Certainly if all that was required to remove an inmate from a work release program under the DOCS regulations was the existence of an immigration warrant against him, the cursory hearing held in this case would satisfy due process. However, if the existence of an immigration warrant is relevant only to determine eligibility to enter the work release program, then it is quite possible that appellant's hearing was not sufficient.


Section 1900.4 is entitled "Procedures for temporary release committees when considering temporary release applications " (emphasis added). Section (c) lists the eligibility requirements, including the nonexistence of an immigration warrant. By contrast, part 1904 is entitled "Removal From Temporary Release Program" (emphasis added). Section 1904.1 describes the conditions for the revocation of temporary release in broad subjective terms. An inmate may be removed from his program, for instance, if "[his] continued participation in a program of temporary release is inconsistent with the safety of the community." N.Y.Comp.Codes R. & Regs. tit. 7, § 1904.1(b) (1992). Nothing in section 1904.1 suggests that the mere existence of an immigration warrant is sufficient to remove an inmate from a work release program.


Under the New York regulations, in order to remove a work release participant from his program, the appropriate official might well have to find that the subjective criteria in section 1904.1 have been met. The mere determination in a hearing that an immigration warrant is outstanding probably does not suffice; all relevant factors should be considered in order to make certain that the hearing is meaningful. See Morrissey v. Brewer, 408 U.S. 471, 487-88, 92 S.Ct. 2593, 2603, 33 L.Ed.2d 484 (1972). If we were to rule today on the due process question, we likely would hold that a violation has occurred. We believe it would greatly behoove DOCS to clarify its regulations in order to avoid any future confusion as to how much process is due.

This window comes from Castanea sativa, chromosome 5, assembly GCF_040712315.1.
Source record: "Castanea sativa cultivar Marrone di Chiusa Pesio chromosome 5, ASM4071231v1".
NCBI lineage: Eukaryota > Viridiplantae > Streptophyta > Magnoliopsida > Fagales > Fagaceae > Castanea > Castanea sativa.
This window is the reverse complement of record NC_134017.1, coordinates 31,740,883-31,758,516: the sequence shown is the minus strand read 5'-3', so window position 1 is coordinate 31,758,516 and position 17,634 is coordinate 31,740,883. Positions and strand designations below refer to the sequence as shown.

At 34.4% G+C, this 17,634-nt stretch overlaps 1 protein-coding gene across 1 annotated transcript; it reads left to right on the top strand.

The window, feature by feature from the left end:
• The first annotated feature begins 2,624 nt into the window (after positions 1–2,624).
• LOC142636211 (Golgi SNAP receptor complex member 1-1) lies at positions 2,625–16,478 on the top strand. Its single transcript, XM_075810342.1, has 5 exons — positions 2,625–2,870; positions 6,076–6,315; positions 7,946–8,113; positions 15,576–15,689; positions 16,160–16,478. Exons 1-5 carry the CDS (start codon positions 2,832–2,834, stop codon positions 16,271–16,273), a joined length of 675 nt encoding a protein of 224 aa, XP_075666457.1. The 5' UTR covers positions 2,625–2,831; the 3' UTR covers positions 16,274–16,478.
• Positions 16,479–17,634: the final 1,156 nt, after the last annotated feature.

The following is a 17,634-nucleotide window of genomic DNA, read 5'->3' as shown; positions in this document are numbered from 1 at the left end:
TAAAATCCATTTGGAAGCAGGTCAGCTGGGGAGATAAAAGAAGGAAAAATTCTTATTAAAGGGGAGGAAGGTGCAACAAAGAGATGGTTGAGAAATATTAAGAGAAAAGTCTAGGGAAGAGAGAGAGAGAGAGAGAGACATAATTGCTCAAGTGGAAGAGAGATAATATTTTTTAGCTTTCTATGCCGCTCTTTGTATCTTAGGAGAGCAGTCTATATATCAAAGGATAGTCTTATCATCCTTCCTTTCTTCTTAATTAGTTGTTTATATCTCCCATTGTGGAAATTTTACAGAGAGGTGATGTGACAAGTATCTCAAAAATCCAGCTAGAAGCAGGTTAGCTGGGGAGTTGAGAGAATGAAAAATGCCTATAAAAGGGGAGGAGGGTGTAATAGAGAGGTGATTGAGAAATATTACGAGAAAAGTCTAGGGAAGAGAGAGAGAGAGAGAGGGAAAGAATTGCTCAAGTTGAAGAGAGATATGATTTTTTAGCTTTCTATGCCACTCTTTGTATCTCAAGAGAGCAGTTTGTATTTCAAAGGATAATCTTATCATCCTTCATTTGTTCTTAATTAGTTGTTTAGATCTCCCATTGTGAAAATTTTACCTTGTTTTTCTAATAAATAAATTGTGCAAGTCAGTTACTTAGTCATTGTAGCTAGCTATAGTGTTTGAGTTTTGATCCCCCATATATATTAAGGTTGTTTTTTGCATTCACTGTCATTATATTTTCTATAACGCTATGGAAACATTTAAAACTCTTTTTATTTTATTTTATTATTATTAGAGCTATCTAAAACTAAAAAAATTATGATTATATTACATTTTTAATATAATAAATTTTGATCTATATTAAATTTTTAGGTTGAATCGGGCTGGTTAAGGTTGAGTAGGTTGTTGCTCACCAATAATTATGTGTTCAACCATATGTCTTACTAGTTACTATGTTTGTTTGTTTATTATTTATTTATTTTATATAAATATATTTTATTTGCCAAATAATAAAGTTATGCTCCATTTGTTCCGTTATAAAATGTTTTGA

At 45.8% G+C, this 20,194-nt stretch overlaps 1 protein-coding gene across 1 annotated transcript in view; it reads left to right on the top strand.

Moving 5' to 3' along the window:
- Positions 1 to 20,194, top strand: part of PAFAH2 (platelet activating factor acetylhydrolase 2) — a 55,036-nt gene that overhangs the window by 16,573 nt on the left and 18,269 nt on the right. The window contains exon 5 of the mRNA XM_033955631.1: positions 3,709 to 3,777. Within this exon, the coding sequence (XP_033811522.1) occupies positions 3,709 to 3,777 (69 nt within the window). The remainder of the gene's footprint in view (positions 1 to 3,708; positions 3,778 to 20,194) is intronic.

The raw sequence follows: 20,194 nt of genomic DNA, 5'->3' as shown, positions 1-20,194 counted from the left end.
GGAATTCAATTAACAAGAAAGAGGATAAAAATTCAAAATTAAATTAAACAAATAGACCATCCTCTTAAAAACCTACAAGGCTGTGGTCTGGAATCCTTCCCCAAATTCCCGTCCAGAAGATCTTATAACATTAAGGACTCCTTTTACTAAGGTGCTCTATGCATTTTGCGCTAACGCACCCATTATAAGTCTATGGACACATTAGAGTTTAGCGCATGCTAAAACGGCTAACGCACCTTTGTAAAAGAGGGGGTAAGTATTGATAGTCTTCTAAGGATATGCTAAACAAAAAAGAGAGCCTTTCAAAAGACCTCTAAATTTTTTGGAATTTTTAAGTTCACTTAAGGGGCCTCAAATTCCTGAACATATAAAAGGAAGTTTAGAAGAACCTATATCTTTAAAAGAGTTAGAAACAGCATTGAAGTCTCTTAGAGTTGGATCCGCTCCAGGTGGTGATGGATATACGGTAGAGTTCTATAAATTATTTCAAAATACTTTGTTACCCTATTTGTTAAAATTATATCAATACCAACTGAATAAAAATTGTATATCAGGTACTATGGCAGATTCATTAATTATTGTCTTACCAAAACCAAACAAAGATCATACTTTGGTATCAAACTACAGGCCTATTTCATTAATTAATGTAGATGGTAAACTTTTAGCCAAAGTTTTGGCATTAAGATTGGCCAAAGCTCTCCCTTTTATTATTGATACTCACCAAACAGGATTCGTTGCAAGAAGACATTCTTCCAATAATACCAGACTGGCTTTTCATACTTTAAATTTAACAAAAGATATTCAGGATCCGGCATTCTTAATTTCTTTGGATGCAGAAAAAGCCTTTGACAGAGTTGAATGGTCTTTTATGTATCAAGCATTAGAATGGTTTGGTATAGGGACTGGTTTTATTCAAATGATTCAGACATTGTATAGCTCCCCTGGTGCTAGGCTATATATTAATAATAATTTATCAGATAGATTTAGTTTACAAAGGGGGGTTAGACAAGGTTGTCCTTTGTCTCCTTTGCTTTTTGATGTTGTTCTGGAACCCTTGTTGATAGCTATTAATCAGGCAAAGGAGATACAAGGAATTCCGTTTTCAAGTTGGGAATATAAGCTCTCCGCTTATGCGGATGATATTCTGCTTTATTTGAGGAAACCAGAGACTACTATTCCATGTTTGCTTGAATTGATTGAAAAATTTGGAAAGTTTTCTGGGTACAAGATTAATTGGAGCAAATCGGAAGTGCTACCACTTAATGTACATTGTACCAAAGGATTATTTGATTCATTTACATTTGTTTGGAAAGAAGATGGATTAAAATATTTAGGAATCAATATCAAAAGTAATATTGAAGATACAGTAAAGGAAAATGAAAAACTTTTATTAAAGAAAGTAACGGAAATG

We do not need to rule definitively on the constitutional question, however, because even if there were a violation of due process, the appellee officials would be protected by qualified immunity. While Severino is suing these officials in both their individual and official capacities, it is clear that the Eleventh Amendment does not permit suit in this case for money damages against state officials in their official capacities. See Ford Motor Co. v. Department of Treasury, 323 U.S. 459, 464, 65 S.Ct. 347, 350, 89 L.Ed. 389 (1945). Therefore, Severino is confined to suing the officials in their individual capacities. But such officials are guaranteed immunity for violating an individual's right unless "[t]he contours of the right [are] sufficiently clear that a reasonable official would understand that what he is doing violates that right." Anderson v. Creighton, 483 U.S. 635, 640, 107 S.Ct. 3034, 3039, 97 L.Ed.2d 523 (1987). As we have stated, "the boundaries of the supposed 'right' must be sufficiently definite so that the official understood that his actions violated it or, in other words, that the unlawfulness of his action was evident." Eng v. Coughlin, 858 F.2d 889, 895 (2d Cir.1988).

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Although it has been clear since Tracy that a liberty interest exists in a work release program, we cannot say that the boundaries of that interest are drawn with such clarity that the officials here knew precisely what was required to remove an inmate from the program. The section entitled "eligibility" could reasonably be interpreted to apply to an inmate's continuous eligibility, as both a magistrate judge and a district judge in this Circuit held. Although we might disagree with this holding, the very existence of a disagreement demonstrates the fuzziness of the boundaries of an inmate's liberty interest in a temporary release program in New York. Moreover, we have not ruled on this question before, and the parties have not directed our attention to any New York cases that have settled the issue. Therefore, we hold that whether or not the appellee state officials violated Severino's due process rights, they are immune from suit for money damages. We affirm on that basis.


Honorable Constance Baker Motley, United States District Judge for the Southern District of New York, sitting by designation